There will be a nominee, likely announced shortly before the first presidential debate on September 29th, if not sooner.  Senate Republicans will likely go through the early stages of the confirmation process, perhaps setting up hearings. But for a number of reasons, there is internal debate over whether to attempt a floor vote before the election -- although I think expediting the process and holding a pre-election vote would be entirely acceptable, and quite possibly preferable. The Left, which is already whipped into a fevered lather, is exceptionally motivated for this election. SCOTUS is a potent motivator for conservative voters, so both the Trump campaign and Senate Republican campaigns have some incentive to maintain this as an active campaign issue through early November. As an aside, do you think Republicans would rather fight on this turf, or over Coronavirus, week after week? In any case, I think this is roughly correct, if the final vote is held until post-election: If Trump wins re-election, his nominee will go through. If he loses, but Republicans maintain Senate control, it'll be a big fight during the lame duck session, but confirmation would be very realistic. With gridlock ahead and ample historical precedent on their side, the GOP would probably be inclined to install the outgoing president's nominee on the bench.


But if Republicans lose the presidency and the Senate in November, which is a real possibility, I'm not sure the political will to ram through a nominee, over the clearly-expressed will of the people, would exist -- and I'm not sure it should.  That is the serious risk of waiting.  Yes, lame duck SCOTUS confirmations have occurred in the past, but I think that such an effort by defeated Republicans would further inflame a highly combustible situation. It would harm the republic. And it would increase the likelihood that even the handful of moderate-leaning Democrats in the Senate would be motivated to go along with wild overreach -- like nuking the legislative filibuster, packing the Court, or adding states to the union for political gain (all of which some Democrats were threatening before this vacancy occurred). Between the pandemic, the profound economic strain, the racial tension, and the social unrest, the country feels like it may be nearing a breaking point. A GOP mission to fulfill its constitutional prerogative to confirm a new justice this year will already be extremely controversial, even though it's totally justified. The Democrats, the media and the organized Left will be on the warpath. The GOP should either clear the nomination before election day or roll the dice. A Republican victory in November or a mixed electoral verdict would support a confirmation. An across-the-board Republican defeat probably would, and probably ought to, end the nomination.  Think about the consequences of going 0-for-3,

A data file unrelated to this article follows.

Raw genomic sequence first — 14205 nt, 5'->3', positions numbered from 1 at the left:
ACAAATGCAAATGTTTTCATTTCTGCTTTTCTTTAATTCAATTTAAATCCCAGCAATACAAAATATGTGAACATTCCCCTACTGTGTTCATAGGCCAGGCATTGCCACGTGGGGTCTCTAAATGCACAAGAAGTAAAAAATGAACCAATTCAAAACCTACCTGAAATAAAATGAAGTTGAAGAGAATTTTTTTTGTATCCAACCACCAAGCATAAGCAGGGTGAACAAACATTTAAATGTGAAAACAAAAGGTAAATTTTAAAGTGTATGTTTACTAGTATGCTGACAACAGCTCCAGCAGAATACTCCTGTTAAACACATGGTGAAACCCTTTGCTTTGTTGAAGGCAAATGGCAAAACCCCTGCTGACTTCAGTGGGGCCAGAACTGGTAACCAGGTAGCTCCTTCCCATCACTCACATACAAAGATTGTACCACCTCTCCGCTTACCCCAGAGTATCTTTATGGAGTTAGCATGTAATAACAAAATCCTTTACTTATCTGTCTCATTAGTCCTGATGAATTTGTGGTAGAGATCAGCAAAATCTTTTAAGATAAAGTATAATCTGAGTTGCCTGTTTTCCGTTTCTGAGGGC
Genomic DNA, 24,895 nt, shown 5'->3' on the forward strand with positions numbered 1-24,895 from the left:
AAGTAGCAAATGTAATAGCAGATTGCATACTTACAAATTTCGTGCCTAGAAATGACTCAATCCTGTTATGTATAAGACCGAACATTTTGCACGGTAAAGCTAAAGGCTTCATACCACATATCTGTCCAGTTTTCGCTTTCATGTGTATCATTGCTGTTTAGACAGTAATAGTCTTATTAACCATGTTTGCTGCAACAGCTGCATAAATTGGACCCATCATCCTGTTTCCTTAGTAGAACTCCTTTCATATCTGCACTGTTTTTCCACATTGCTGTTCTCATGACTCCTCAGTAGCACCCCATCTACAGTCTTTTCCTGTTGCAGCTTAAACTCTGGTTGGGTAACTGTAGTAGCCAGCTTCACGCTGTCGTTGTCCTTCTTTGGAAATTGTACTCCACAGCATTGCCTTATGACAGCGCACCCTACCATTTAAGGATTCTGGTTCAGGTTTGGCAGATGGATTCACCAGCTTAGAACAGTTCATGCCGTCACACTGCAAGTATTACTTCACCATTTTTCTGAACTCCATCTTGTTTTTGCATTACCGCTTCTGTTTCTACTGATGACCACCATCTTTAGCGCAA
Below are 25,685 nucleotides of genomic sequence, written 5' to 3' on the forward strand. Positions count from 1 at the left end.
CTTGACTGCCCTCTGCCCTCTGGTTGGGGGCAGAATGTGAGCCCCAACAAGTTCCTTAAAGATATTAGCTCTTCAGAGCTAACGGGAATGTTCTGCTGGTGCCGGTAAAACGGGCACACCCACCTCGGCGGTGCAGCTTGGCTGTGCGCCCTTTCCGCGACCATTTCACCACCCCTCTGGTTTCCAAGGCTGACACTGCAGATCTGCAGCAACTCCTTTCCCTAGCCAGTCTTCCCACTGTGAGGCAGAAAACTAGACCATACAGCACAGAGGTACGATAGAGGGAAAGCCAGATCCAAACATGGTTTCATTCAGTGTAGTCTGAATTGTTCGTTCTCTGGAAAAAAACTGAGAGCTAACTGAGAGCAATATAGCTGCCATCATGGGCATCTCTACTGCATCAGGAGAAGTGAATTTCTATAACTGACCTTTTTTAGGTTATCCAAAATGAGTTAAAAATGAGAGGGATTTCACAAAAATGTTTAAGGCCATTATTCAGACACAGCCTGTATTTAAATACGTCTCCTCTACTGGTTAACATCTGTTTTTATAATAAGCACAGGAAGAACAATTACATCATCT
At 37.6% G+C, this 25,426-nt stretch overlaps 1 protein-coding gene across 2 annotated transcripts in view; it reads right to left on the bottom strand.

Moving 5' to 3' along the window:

Finally, there's this, which echoes what I've been hearing from well-placed sources. I'd add that Judge Amul Thapar, a McConnell favorite, was also in the mix. Thapar would have been the first Asian-American nominated to the Supreme Court, which would add a few wrinkles to the optics and dynamics of the situation. But my sources initially said that it's almost certainly going to be a woman, for all the obvious reasons, and Trump himself confirmed that to be the case on Saturday:


Brace yourselves; we are in for one of the most divisive and ugly fights in modern American history. I'll leave you with a short summary of my trifecta of powerful, bottom-line arguments for why the Senate GOP should move to fill this vacancy (notwithstanding my caveat about trying to do so post-election if Democrats sweep):

(1) Constitutional authority on this issue is unambiguous.

(2) History and precedent clearly favor confirmation under these circumstances.

(3) Democracy. The most recent elections to decide control of the two political entities that make this decision (the presidency and Senate) were won by Republicans. Trump was elected president, then Republicans expanded their Senate majority two years later -- thanks to races in which judges and the courts were a central issue. I'd also add that Democrats would almost certainly do this if roles were reversed and they held the levers of power that the GOP currently does.